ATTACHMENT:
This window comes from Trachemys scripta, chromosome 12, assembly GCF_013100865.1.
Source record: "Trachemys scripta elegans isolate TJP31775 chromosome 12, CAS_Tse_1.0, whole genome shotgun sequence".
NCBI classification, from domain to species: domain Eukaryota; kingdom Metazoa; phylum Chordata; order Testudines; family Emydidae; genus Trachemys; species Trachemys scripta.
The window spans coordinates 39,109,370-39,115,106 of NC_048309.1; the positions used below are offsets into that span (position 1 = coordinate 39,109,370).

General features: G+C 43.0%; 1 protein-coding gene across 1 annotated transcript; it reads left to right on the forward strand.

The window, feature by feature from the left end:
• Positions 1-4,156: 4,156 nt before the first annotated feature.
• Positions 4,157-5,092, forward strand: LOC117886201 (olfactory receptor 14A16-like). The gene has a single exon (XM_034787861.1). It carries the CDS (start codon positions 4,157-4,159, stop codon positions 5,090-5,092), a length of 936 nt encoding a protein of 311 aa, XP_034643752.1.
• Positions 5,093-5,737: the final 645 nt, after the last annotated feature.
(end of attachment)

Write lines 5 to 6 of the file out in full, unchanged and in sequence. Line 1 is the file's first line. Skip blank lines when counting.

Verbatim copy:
General features: G+C 43.0%; 1 protein-coding gene across 1 annotated transcript; it reads left to right on the forward strand.

The window, feature by feature from the left end: